Rather late than never, they say. This post has been sitting in my to-be-published folder for a while as it was originally meant to be published somewhere else. That didn’t happen, but seeing that there is so much talent displayed here I decided to share it here…
The Annual Members Exhibition of the Embroiderers’ Guild of South Australia was held during February and March as part of the very popular Adelaide Fringe 2014.
The theme, A Touch of Venice, inspired work of excellent quality and creativeness.
Every conceivable style of embroidery was represented – from the more formal counted thread work to the very elaborate beadwork, crewel, and stump work, as well as the more freestyle thread paintings. The works varied from open cloths and garments to framed masterpieces and even included a fair amount of three-dimensional works.
The Una Palazzo Veneziano d’Ora, an original masterpiece produced by the Linen Lace Group was surely the star of the show. The work was inspired by the incense burner from the San Marco Cathedral in Venice.
Carol Stacey from the Linen Lace Group tells us how it all came about:
“When people think of the embroidery techniques of Linen Lace they usually think of mats, doyleys and possibly cushions. The group wanted to show that there was much more you could do with these skills so decided to do a 3D project. As the theme was A Touch of Venice we were thinking of St Marks Square and the Winged Lion, but after seeing a picture of an incense burner from that period we were inspired. It took the group 18 months, a lot of samplers and a lot of discussions. New techniques and ways of doing things were learnt, original ideas were discarded as the project started taking shape and although we always knew we could do it we were not sure that we would complete it in time. It was a great collaborative effort and a lot of fun to do. We all learnt things and are keen to show that traditional techniques can be used to do wonderful creative modern embroidery.”
This year 225 entries were received. Arrienne Wynen, President of the Guild, explains how the judging took place and which prizes were up for grabs:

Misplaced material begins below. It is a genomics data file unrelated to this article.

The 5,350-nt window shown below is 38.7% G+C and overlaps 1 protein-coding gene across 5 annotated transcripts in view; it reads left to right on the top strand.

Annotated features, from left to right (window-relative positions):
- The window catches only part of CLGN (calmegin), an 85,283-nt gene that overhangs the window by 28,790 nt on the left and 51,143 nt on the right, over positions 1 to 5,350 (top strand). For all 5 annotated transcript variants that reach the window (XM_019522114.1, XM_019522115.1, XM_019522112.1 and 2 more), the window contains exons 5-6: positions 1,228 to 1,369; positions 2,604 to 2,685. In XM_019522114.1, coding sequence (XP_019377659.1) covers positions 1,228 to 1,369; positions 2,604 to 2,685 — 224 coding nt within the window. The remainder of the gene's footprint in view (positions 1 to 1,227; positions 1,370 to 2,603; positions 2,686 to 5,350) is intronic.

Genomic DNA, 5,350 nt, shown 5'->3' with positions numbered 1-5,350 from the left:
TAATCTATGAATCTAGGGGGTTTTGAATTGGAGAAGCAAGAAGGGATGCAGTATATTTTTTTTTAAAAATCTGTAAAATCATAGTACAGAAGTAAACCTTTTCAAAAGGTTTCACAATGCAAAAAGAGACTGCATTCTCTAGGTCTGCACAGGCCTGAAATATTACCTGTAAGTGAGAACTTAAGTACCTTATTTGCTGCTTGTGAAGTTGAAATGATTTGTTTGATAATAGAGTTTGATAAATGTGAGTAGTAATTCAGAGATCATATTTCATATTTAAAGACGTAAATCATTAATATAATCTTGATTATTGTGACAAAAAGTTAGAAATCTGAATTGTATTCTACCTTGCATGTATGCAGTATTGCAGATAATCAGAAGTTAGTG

“The Peg Sadler Award for Original Embroidery was established in 2008 by Peg’s family in memory of their mother. Peg was a long standing member and supporter of the Embroiderers’ Guild with a keen interest in design. This award seeks to recognise outstanding original design as well as excellence in technique. All styles of embroidery are eligible. This year, as the overall standard was very high, the judges decided to also award highly commended certificates. Of the 225 entries, 95 were original designs and qualified for consideration. As the exhibition had a Venetian theme it was decided to award a prize for the best mask, another difficult choice for the judges.”
The recipients of the awards are:
The Peg Saddler Award: The linen lace group – Una Palazzo Veneziano d’Ora
Mask competition: Barbara Mullan
Highly commended: Sheana Davies – Tresoro di Vida bejewelled box
Highly commended: Arrienne Wynen – Venetian Lace box
Highly commended: Pat Michell – Venetia – gondola shaped mask
Highly commended: Beryl Kerslake – Pigeon at St Mark’s – photo realism & 3D
Highly commended: Margaret Lee – Chinese embroidery of fish – Prosperity
Highly commended: Christine P Bishop – 17th-century book cover
People’s choice: Margaret Lee – Chinese embroidery of Border Collie- Morag
To learn more about the Guild, its activities, classes and groups visit their website at http://www.embguildsa.org.au/